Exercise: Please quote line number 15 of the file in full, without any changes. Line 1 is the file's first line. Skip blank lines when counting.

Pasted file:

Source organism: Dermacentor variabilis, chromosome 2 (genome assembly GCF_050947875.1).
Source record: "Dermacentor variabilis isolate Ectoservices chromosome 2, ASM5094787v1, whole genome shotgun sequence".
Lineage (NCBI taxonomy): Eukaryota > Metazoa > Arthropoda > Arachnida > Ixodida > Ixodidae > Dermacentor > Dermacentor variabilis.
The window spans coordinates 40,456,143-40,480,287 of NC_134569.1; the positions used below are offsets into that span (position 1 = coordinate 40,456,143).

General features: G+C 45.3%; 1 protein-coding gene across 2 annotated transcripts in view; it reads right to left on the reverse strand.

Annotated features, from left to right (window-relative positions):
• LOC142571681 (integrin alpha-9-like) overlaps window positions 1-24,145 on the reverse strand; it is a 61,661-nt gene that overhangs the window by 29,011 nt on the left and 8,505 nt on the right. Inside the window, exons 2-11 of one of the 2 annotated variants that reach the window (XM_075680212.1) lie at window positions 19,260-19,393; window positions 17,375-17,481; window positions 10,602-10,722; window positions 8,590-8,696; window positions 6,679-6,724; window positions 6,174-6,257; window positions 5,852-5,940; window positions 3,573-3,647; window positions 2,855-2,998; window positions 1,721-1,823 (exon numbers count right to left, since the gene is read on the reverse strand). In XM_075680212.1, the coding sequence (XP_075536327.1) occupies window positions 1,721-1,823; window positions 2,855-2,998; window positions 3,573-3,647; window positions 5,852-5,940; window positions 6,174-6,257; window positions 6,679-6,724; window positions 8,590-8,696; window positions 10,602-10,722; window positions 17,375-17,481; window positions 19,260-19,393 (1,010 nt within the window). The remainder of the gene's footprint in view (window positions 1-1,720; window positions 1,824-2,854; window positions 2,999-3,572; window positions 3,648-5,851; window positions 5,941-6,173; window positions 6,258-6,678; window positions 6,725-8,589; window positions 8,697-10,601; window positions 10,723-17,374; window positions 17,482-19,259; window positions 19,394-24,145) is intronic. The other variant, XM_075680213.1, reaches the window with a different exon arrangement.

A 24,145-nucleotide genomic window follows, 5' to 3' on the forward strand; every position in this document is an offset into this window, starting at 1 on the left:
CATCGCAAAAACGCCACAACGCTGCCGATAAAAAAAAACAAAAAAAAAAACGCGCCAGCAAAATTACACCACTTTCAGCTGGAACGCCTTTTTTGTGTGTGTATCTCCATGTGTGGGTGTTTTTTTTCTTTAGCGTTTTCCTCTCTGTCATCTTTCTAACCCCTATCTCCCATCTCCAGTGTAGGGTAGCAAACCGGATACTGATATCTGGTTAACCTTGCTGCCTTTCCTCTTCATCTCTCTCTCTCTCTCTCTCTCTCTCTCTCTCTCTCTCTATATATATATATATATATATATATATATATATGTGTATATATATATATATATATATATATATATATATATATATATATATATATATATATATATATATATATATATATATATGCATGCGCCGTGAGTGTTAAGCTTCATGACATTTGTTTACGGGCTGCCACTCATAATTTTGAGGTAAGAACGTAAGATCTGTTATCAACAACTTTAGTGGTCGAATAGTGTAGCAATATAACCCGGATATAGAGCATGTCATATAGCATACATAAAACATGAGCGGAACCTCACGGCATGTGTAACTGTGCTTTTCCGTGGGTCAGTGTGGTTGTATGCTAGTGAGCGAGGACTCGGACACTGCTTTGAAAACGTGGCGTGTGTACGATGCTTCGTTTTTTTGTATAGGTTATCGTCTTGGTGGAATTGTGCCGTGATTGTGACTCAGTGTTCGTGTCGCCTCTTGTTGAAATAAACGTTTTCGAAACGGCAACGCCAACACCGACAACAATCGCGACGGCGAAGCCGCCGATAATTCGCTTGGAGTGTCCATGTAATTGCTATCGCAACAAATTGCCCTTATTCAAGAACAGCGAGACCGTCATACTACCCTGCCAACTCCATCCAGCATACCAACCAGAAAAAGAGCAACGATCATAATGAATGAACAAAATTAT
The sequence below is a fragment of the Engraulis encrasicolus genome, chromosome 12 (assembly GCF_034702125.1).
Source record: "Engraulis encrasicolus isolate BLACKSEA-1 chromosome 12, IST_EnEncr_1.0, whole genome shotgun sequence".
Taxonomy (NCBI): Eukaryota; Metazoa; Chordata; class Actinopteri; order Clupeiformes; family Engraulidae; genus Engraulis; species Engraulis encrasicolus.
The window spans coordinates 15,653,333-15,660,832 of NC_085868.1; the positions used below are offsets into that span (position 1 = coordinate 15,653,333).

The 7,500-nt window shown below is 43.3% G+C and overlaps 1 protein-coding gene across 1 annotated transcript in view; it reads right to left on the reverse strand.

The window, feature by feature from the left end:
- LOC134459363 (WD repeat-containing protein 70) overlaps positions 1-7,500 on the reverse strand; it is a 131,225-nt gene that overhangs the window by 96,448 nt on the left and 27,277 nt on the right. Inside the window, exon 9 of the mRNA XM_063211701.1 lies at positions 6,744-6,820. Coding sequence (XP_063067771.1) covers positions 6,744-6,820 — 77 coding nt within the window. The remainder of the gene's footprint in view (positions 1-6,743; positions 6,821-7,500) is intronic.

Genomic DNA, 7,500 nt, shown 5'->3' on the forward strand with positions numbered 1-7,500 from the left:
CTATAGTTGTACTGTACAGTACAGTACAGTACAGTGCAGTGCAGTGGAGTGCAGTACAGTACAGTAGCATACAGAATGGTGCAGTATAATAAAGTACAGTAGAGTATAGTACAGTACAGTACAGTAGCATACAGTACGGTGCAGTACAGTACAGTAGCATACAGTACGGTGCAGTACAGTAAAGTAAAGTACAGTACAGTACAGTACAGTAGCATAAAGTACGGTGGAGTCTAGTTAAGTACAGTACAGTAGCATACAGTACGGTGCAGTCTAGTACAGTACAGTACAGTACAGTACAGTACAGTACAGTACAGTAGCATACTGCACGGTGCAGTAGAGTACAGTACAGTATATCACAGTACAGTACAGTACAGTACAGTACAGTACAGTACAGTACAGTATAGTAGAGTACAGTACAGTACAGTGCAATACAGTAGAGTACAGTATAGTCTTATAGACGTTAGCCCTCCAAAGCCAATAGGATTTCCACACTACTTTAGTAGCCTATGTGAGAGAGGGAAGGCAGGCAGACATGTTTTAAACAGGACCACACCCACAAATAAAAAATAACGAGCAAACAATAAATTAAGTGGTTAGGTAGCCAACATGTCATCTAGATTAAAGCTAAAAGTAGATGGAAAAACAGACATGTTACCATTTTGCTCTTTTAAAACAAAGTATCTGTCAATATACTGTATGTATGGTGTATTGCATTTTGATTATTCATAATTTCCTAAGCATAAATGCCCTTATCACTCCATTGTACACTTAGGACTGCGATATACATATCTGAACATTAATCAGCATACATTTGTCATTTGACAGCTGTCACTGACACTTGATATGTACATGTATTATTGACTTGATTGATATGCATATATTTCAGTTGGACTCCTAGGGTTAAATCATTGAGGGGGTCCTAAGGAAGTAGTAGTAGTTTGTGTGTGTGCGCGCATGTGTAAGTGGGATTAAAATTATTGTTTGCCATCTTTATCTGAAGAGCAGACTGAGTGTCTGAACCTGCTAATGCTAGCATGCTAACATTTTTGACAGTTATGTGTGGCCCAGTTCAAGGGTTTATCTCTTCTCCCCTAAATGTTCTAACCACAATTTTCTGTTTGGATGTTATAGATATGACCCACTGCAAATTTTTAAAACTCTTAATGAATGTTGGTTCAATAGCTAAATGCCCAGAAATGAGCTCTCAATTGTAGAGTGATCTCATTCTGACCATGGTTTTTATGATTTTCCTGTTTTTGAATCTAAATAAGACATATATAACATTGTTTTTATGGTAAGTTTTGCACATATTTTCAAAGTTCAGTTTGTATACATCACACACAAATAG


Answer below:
The window, feature by feature from the left end: